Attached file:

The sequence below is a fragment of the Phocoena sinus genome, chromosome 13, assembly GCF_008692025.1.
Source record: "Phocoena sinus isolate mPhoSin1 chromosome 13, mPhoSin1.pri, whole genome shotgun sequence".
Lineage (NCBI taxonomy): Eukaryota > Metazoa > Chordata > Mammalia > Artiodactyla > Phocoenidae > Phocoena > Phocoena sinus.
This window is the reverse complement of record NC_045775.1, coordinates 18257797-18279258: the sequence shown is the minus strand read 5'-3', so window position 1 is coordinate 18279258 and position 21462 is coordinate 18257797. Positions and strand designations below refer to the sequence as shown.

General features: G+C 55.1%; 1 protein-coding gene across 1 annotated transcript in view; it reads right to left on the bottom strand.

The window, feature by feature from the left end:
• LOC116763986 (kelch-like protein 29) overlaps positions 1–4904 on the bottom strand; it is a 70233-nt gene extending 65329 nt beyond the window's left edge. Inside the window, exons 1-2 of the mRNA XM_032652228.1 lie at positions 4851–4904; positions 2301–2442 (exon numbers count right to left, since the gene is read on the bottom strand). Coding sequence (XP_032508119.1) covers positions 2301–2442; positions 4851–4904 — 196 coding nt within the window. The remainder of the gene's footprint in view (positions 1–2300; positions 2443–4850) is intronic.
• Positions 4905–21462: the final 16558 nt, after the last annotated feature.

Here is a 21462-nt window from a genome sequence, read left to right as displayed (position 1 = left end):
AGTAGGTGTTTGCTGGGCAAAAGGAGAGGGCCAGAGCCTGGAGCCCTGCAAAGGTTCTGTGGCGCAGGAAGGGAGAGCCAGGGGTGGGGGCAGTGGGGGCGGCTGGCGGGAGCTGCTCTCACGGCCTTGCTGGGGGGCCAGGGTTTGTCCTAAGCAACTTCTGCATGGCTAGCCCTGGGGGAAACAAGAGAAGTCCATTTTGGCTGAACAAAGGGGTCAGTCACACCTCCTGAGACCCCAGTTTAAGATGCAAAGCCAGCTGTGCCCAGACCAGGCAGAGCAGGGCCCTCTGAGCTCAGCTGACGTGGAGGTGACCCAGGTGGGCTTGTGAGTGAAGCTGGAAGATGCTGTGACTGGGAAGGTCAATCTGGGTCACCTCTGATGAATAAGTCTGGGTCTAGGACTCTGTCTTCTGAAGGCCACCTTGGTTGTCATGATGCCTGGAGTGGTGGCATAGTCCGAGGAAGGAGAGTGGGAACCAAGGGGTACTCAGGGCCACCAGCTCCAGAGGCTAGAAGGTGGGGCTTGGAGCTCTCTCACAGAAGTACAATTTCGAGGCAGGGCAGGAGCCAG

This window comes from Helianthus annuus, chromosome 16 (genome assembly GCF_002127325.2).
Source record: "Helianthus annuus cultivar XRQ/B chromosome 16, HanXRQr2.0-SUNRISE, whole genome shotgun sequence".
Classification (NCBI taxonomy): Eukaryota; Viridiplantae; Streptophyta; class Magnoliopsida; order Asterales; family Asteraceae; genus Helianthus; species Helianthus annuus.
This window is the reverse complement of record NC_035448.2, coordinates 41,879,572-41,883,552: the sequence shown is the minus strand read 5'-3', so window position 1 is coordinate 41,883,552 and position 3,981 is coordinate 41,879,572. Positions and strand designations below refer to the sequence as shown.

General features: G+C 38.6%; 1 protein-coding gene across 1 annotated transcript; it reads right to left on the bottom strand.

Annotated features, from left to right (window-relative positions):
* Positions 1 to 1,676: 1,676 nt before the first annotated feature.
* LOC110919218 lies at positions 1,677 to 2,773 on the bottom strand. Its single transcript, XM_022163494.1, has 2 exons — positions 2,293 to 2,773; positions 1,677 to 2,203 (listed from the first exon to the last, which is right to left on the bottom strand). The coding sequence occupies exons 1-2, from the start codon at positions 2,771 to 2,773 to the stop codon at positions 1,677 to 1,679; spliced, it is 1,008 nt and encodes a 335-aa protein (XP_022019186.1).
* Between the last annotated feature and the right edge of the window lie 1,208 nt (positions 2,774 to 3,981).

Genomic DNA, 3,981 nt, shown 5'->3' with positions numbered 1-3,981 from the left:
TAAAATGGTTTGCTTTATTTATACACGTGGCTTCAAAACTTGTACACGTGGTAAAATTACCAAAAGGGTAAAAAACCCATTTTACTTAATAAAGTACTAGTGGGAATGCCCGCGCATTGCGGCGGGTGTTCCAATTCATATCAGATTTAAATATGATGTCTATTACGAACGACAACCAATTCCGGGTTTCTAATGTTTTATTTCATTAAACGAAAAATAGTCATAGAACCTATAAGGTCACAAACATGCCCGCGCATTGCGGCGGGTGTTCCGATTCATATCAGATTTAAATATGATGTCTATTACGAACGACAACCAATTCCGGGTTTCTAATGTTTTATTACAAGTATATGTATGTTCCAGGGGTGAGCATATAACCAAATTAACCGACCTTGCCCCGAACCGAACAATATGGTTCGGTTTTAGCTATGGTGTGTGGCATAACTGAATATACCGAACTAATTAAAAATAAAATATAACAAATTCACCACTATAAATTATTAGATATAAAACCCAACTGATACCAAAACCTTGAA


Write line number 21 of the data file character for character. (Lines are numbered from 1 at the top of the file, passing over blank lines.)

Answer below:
TAAAATGGTTTGCTTTATTTATACACGTGGCTTCAAAACTTGTACACGTGGTAAAATTACCAAAAGGGTAAAAAACCCATTTTACTTAATAAAGTACTAGTGGGAATGCCCGCGCATTGCGGCGGGTGTTCCAATTCATATCAGATTTAAATATGATGTCTATTACGAACGACAACCAATTCCGGGTTTCTAATGTTTTATTTCATTAAACGAAAAATAGTCATAGAACCTATAAGGTCACAAACATGCCCGCGCATTGCGGCGGGTGTTCCGATTCATATCAGATTTAAATATGATGTCTATTACGAACGACAACCAATTCCGGGTTTCTAATGTTTTATTACAAGTATATGTATGTTCCAGGGGTGAGCATATAACCAAATTAACCGACCTTGCCCCGAACCGAACAATATGGTTCGGTTTTAGCTATGGTGTGTGGCATAACTGAATATACCGAACTAATTAAAAATAAAATATAACAAATTCACCACTATAAATTATTAGATATAAAACCCAACTGATACCAAAACCTTGAA